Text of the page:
Start. Giving up that control you're letting the, the platform or your cloud host, provider, take. On some of those responsibilities. Of operational. You. Know aspects, of your, infrastructure, and. You're. Focusing, more and more on just, your workload but, your workload has to conform, to the to, sort of the api's, or standards, that that platform, expects, it to have so, that's that's, the trade-off involved. In. Moving. From left. To the right of this and eventually, the, sort of the new sort of Nirvana is serverless where, you're not worried about your, infrastructure. At all and you're letting your cloud. Provider. Provide. The infrastructure for you based, on your workload, and all your all, your providing, is again your image which is exactly, the, bits that you need the software that you need and nothing extra and you're, letting your, hosting, provider provide. The underlying infrastructure, for you absolutely, oK. We've teased it enough we've, done all the background on the level saying let's, jump into how we might actually do. This right because. It. Seems, like a daunting task, you. Face with a giant monolith like, I said it could be decades old it's a daunting daunting, task, to take on and say okay I want, to actually change this where, do I start, so, we've kind of well. We didn't come up with this approach it's been around for a while but. We found we, wanted, to share with you some things today that we found to be effective when we've done this with our own customers, and as. A suggestion, for ways that you folks could do this thing so. First step you. Need a list you. Need to know what, do you have what, does it look like where, is it running what does it do what. Technologies, is it does it involve one or it's dependencies, and more. To the point what, group, is. It, in so. Classifying. It on the basis of a number of things so we we came up with these three groups right yeah so. We start off with stateless, applications, as you, might imagine stateless. Applications, tend to be the easiest group. To deal with and, so we tend to deal with them first things, like web front-ends, not existing. Services maybe maybe, they micro maybe or not and existing. API is that just taking data transform. And and send out that data anything, that has no stake anything that takes, the request gives a response but doesn't rely on kind of underlying state the. Greek group all those together and they tend to be our first movers that tends to be our first place to go web. Front-ends in particular, seemed, to be a very popular approach. Part. Of the reason for this is. You. Want this first mover, to be, non-trivial. You. Don't necessarily want it to be the number one revenue. Generated for the business because the first time you do this is a bit of a learning curve but. You do want it to be something that's meaningful and that has some, kind of real-world use because if you just start with a hello, world application that, nobody uses it doesn't really prove anything out so often, we'll find their web front-ends, whilst they are you know in the critical path for a lot of user journeys they tend not to be well, hopefully, intend. Not to be too complicated and and, and I'll stateless, usually lend themselves very well to this first quip, yeah. In, the second group. Temporary. State what do we mean by temporary. State so, temporary state is something where an application when it starts up it starts building up at state it, doesn't sort. Of persist that state between. Startups, and a typical, example is a caching application. Redis. Or memcache or anything like that when it starts up it doesn't have any state but as people put. Items. In that cache it starts building up and if, you had to restart, that it's not a catastrophic event, you can you can you can restart it but you'll suffer, some loss. In response, time or there might be some errors. That you might see as it's restarting. Similarly. Applications, that sort. Of take, on different role once they start up for example you could have a master, and a slave when. They start up they are all the same but then this somehow coordinate, to pick one master things. Like that Redis has that and there are other examples of, that as well so, this is sort of the, second group that we've come up with and, we. Calling a temporary state because again that state is not, persistent, across restarts. It's something that it acquires as it's running. So. These these can be great, second. Movers because. Again, you have once, you once, you have the knowledge of what does it take to run applications, as container, in a more dynamic environment.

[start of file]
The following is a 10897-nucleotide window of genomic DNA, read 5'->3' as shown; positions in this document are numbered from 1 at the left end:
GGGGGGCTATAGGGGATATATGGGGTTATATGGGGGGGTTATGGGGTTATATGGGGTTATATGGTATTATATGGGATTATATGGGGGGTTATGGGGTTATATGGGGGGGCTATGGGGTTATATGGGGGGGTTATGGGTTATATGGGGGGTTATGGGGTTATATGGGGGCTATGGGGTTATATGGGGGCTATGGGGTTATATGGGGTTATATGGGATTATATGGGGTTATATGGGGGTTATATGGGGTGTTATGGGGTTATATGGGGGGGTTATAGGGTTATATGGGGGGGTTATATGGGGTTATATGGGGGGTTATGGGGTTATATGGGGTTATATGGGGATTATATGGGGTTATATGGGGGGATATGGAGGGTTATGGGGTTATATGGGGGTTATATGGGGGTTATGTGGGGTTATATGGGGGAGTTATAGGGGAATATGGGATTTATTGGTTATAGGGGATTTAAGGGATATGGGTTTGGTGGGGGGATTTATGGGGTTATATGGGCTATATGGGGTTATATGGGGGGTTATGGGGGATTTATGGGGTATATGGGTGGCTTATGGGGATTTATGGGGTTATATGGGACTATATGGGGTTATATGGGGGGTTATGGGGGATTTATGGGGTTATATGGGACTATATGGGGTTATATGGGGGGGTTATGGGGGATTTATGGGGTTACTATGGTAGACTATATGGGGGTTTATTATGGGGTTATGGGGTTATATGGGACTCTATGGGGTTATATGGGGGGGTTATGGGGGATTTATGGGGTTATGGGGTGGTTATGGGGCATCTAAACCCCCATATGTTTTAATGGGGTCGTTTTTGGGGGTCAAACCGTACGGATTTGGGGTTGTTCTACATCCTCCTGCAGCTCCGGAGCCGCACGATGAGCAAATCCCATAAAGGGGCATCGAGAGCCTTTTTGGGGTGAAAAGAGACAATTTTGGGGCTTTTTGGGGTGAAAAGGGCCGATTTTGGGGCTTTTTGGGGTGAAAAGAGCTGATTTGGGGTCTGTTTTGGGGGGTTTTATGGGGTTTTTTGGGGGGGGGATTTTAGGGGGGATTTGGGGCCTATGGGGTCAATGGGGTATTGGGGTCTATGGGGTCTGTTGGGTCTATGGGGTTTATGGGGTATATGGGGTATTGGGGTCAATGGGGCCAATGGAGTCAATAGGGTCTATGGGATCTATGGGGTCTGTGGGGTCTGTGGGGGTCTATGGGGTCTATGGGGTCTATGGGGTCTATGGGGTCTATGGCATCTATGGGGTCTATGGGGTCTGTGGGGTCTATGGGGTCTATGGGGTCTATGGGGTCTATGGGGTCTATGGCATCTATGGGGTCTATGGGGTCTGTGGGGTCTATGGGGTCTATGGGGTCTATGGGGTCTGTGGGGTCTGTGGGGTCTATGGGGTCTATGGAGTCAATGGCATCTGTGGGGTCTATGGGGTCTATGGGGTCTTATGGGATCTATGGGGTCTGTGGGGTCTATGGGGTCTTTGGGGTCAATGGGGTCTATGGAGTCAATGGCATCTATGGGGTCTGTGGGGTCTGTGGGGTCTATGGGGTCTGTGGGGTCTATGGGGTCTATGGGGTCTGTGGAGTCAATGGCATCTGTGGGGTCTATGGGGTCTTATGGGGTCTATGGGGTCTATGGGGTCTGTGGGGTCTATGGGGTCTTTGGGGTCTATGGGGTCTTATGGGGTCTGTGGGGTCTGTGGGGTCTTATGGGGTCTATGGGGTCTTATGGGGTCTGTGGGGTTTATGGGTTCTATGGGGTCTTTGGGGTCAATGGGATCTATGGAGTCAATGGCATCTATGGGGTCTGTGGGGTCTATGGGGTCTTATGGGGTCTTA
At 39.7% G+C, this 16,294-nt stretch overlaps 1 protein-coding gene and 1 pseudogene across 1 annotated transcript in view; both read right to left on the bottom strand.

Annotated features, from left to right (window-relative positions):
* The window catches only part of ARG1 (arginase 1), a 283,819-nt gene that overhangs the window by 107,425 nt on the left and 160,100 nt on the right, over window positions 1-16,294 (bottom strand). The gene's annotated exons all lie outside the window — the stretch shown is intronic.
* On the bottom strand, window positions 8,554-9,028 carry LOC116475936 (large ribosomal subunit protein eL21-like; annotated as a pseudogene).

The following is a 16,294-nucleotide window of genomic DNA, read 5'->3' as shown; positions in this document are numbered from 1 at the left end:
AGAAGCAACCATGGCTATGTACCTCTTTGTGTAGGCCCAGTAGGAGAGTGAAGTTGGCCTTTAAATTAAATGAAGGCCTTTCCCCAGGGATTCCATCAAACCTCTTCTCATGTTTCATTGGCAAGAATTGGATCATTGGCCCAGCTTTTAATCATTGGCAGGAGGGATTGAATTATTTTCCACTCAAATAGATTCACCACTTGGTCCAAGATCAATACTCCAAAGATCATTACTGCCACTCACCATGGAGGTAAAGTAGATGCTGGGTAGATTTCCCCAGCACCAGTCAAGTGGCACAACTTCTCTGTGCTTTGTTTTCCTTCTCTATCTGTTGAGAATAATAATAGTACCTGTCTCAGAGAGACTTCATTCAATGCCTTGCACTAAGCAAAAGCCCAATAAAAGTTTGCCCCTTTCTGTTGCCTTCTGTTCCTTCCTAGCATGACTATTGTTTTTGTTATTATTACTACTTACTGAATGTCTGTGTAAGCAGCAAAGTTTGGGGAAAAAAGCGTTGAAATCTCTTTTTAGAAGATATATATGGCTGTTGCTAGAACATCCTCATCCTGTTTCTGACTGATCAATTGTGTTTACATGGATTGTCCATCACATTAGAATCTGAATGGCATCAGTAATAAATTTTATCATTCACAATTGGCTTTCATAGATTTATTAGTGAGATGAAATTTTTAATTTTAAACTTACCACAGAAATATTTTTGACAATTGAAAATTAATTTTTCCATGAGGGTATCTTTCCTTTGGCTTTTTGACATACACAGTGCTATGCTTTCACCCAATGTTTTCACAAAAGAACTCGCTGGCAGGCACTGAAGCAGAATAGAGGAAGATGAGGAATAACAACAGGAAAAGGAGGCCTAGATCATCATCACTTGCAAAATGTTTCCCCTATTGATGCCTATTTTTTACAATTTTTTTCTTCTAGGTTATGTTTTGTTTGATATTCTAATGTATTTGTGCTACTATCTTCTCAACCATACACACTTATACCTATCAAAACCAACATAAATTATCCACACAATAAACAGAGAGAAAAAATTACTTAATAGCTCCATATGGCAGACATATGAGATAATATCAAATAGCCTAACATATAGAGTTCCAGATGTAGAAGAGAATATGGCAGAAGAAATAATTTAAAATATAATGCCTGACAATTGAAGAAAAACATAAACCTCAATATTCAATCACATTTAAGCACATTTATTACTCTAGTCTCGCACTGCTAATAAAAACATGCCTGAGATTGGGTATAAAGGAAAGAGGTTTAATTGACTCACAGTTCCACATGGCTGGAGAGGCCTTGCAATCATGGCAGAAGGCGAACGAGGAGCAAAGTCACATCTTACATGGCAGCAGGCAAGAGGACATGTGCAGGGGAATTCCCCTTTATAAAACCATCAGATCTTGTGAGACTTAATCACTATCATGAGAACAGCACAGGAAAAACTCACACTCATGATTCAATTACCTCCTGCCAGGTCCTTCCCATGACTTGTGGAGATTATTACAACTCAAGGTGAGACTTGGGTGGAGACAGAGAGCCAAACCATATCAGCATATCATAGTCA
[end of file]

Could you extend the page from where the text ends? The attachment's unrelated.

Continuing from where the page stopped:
You, Are ready to take on the challenging, of how to build. That state dynamically, how, can you elect a master, when, you, know when. Existing, master dies without someone, manually, intervening, and so on or how can you build up maybe. The cash from other replicas, and and sort of redistribute, cash as as one, of the replicas, dies or something like that so that's why this is our second group that you should look at and, then thirdly, and finally. Stateful. Applications, databases. File. Servers, and raw storage. It's. Not impossible, in fact it's very doable to move stateful. Applications, into, a container, containerized. Or micro-services architecture. But. It's more complicated than the prior ones. Typically. Typically, many. Especially more legacy databases, are necessary, set up to just add more, rep add more, nodes to get more capacity right, they, have they have a concept, of. Master. And slave but, in a very different way they're often. Not dynamically. Deciding. And voting and promoting, new masters. But. Many time and so, these these, really these. Probably won't want to be the last thing. That you would consider. Largely. Because they benefit the least they, benefit the least from from, migrating to this new paradigm, and they, have the least amount of, the. Least amount of, benefit. For, most. Complexity, to actually change them as well and. How, many of you have tried scaling, my sequel database for example you, can't just add a replica, and expect, it to work out of the box so it's it requires some sort of manual you. Know design, and, decisions, that you have to do that you can't just say oh I need another my sequel instance and just add it there and go, from there so that's why these are more difficult to. Just, do, sort of container, eyes and the benefit isn't as much there because, you won't be scaling these up and down dynamically. To. Begin with. So. Second so first step list. In group second. Step, containerized. Parts, of the application in, most cases you probably don't want to go well. It's. Possible to. Go to a big bang approach tourists say say hey, you know what we're, gonna take a whole company out of our regular release schedule for six weeks three. Weeks and we're, gonna go I just do the whole thing we're gonna take the whole application wrap, out the containers, and release. It out lovely. And practice very very very difficult to do in sorry lovely in theory very, very difficult to do in practice in, practice in most cases for most real-world scenarios, you'll want to do this one step at a time. So once you have your list and your priority your groupings and your priorities then, it becomes about finding parts of that application to move to those containers first. So. Some. Examples, the. Most basic, example of all of this is take, them on with and. Put it into a container right. It's, the fastest, way and technically, you now have a containerized, workload, right check the box yes, I can do containers, it's, quick to deploy and actually. Can be automated which we'll come to in a second this, allows you to prove out the concept allows you to get comfortable with the technology and depending. On the nature of the monolith may allow some some, scaling. That wasn't possible before, you. Don't really get the full benefit having. Said that it, can be a very worthwhile exercise both, from a learning, perspective but. Also from I, need to move right now perspective, and you know the reality is many. Times in the projects that we've seen there is some kind of compelling event like, Friday Cyber, Monday a holiday. A sports. Event or even something as mundane as a data center lease expiry, I have to get out of my data, center by April 29th whatever it might be so this, is part, of sort of the the, lift and shift sort. Of kind, of migration, where you're lifting the application, just container izing it and shifting, it to your, -, as a container to the cloud and this, can be done in. Many times there are there you. Know ways to do this automatically, in fact if you saw. The you. Know the keynote, this morning you, saw an example of an app being migrated, from. From. A VM into, kubernetes, engine, running, as containers so there's, anthos migrate, which helps you do this automatically, so you can do it manually as well but there are instances where, you can just use the, automated, service like anthos to, to, do it for you as well so. Again this can be a good start, to your journey. So. The next the next approach would be okay so let's, let's, think about how we would, migrate.